February 5, 1998 in Nation/World

A Big Dose Of Support For Cancer Patient Post Falls Doctor Heads For East Coast For Radical Cancer Treatment

By The Spokesman-Review

As the seeds of cancer spread in Colin Cross, the compassion of a community blossomed.

Cross, a Post Falls family doctor, is heading back East on Sunday for radical surgery that could prolong his life.

It also might fail, robbing Post Falls of one of its favorite fellows.

Well-wishers filled the spacious lobby of the KMC Health Park Wednesday evening for a surgery send-off party. Friends, patients, neighbors, co-workers and fans stood in line to dispense the simplest form of medicine to the 43-year-old doctor.

“I do hope I can hug everybody,” Cross told the crowd. “I think that positive energy will do me a lot of good.”

The surgery, scheduled Tuesday at the National Cancer Institute in Maryland, is not standard procedure. It involves removing as many tumors as possible from Cross’ abdomen and then bombarding his insides with chemicals designed to kill the remaining cancer cells.

“They’re using me as a research animal, but I have a lot to gain from it,” Cross said earlier Wednesday. His chances of dying from the procedure are low, but the odds of being cured are slim, too.

“It’s just going to be miserable,” Cross said. And he knows how miserable feels.

His ordeal began in the fall of 1995 when he was first diagnosed with abdominal cancer. After the initial surgery, Cross underwent chemotherapy for a year.

“No one can tell me I don’t know what morning sickness is like,” he said. The nausea and exhaustion dogged him relentlessly.

When the chemo was over, Cross felt great. He threw himself into building up his practice and keeping his family on track while his wife, Susie, finished her master’s degree in nursing.

“All the tests were normal, and then it was a real blow at Christmas time,” he said. “We’d been lulled into a false sense of security.”

Just before this Christmas, Cross experienced more pain in his stomach that he thought was a hernia from scarring. Surgery proved that the cancer was back.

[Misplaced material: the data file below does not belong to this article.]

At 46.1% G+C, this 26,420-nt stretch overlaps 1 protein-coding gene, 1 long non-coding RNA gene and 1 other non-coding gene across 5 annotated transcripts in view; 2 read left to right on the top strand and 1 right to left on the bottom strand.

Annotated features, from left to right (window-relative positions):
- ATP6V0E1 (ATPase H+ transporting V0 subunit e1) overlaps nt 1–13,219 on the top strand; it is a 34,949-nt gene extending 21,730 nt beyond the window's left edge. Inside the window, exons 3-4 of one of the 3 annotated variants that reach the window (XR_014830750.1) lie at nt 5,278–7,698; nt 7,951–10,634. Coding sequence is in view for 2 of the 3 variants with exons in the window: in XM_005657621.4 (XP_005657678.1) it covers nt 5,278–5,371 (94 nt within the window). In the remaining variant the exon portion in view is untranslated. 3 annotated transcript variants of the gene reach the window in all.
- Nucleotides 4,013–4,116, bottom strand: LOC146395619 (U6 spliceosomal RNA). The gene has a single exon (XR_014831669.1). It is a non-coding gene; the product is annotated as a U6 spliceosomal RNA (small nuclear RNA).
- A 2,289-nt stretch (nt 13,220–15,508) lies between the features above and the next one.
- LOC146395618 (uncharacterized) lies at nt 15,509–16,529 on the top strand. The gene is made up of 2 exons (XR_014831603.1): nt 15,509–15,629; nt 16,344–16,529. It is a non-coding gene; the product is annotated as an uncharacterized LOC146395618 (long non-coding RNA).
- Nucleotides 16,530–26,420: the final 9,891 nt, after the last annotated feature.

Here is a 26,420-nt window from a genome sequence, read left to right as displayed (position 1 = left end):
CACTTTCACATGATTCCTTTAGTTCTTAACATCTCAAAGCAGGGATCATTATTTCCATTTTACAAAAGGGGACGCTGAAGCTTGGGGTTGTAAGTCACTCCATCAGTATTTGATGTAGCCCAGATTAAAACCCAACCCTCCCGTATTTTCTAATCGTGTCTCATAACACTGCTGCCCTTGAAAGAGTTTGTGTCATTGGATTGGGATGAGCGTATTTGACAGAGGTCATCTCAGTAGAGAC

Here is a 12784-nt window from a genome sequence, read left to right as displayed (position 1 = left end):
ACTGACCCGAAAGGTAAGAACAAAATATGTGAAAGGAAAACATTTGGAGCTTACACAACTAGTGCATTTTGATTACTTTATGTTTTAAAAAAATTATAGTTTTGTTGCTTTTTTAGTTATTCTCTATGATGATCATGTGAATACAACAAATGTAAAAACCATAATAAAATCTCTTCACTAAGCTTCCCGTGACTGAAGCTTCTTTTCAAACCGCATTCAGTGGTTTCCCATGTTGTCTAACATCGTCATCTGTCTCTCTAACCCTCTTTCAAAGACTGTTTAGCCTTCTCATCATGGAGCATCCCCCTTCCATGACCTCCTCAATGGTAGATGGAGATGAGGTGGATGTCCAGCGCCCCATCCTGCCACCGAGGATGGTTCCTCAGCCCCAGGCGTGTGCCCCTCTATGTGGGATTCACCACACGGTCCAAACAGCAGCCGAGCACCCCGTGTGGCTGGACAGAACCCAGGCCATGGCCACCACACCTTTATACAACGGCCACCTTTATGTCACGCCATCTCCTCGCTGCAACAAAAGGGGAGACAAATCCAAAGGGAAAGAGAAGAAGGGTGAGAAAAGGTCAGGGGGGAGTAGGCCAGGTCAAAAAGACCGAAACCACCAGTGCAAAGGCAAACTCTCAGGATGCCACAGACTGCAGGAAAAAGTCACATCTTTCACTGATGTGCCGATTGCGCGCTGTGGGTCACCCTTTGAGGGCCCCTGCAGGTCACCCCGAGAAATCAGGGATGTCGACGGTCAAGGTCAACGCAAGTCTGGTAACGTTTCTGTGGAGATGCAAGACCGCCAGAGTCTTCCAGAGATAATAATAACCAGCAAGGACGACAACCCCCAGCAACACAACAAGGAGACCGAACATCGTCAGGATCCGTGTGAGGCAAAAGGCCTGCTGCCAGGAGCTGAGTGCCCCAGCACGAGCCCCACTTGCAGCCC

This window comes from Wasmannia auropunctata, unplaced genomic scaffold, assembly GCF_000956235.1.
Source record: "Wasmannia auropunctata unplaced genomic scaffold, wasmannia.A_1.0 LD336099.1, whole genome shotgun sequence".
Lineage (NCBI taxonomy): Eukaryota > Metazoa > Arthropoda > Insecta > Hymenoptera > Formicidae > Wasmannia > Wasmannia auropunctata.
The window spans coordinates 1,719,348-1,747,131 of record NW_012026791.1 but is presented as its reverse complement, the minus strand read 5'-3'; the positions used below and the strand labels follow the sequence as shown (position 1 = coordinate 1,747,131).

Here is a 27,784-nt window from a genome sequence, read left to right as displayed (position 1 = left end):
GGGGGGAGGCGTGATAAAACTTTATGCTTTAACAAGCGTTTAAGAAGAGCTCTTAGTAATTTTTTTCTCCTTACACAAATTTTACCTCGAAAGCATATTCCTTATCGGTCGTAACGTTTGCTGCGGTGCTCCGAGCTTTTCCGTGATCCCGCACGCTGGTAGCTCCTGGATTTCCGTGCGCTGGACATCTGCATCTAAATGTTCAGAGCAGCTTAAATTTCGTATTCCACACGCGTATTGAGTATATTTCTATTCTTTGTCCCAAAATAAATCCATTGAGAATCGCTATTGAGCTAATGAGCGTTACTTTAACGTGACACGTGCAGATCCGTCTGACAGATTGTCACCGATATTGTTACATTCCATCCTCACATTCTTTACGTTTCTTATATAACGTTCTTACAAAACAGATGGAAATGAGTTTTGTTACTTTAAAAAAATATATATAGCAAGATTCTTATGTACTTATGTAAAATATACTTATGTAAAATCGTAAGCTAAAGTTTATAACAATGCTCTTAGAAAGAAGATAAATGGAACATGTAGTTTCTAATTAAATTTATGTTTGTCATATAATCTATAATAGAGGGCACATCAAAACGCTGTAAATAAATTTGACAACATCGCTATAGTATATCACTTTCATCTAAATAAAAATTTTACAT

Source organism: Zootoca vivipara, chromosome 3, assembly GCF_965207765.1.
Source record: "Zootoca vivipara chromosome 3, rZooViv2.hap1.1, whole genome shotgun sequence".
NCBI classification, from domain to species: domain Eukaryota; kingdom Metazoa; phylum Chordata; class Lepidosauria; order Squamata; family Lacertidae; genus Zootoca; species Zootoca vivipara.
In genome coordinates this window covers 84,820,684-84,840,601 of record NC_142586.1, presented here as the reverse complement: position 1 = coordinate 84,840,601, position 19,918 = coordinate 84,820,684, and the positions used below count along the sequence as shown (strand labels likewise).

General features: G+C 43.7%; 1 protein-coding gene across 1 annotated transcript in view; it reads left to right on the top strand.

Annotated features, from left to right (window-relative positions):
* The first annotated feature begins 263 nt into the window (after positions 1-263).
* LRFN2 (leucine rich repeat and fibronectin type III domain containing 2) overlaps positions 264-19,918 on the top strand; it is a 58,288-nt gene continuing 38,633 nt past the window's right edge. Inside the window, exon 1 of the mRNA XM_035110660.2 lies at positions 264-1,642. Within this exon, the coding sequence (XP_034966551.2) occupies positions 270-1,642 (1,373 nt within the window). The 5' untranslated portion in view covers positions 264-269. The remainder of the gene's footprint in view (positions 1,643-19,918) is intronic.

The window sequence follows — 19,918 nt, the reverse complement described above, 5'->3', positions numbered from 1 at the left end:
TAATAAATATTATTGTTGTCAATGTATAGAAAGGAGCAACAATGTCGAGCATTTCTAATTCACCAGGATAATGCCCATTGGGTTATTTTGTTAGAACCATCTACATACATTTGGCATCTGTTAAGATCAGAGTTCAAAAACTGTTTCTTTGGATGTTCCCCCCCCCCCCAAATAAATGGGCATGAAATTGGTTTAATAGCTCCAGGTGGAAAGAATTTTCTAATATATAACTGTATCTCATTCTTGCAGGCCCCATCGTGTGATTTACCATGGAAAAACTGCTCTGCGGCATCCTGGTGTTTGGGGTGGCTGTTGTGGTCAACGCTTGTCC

“At that time, it was a very grim prognosis. It stopped us dead in our tracks,” he said. “I was thinking it was going to be my last Christmas.”

Again the family turned to colleagues, family and friends to help them through. Again his three children, ages 8, 10 and 11, had to face the prospect of losing their father. And again, Cross was reminded of how precious life is.

“It’s a real reality adjuster,” Cross said. “We have a real tenuous grip on life, even though we live in a blessed age and a blessed country.”

Cross researched his options, having exhausted all the routine treatments, and found the work being done in Bethesda, Md., by the National Institute of Health. Doctors there told him he was a prime candidate.

Now, hope has returned.

At Wednesday’s party, Cross won applause when he vowed to come back and vote for the upcoming school bond election in March.

The New Zealand native became a naturalized U.S. citizen about a month ago. Cross has campaigned for past school bond elections, and testified on growth issues at City Hall, even though he couldn’t vote.

Patients say Cross goes out of his way to care for them, too.

He’s among a rare breed that makes house calls and phones patients at home to check up on them. When Post Falls librarian Joe Reiss fell and injured his pelvis, Cross regularly visited him at home to give him morphine.

“He’s a hell of a guy,” Reiss said. “If you were asked if you’d trade places with him in this kind of predicament, you’d have to think twice…This guy’s got a lot to give.”

When asked why she was at the send-off party, patient Kay Nelson said, “Why, we love him!”

Nelson claims she couldn’t have stopped smoking or lose 60 pounds without Cross’ encouragement. Her daughter, Amy Schomer, pregnant with her fourth child, is sorry Dr. Cross won’t be back at work by her mid-March delivery date.

“He’s good for what ails ya’,” Nelson said.

Someone asked Susie Cross what she would do if her husband died - if she’d leave town.

Out of the question, she answered.

“This community has been unbelievable to us,” she said. “This is our home, our kids love it here. There’s no way we’d leave.”

Cross intends to be back at work by the end of March. But just in case, he and Susie are also “putting out feelers” for a possible buyer of the practice. Susie Cross plans to stay working there as a nurse practitioner.

“It’s not the highest bidder, but the right person,” she said. “Someone who really cares about people.”

“I’m hoping that’s me,” Colin Cross said.

, DataTimes ILLUSTRATION: 2 Color Photos

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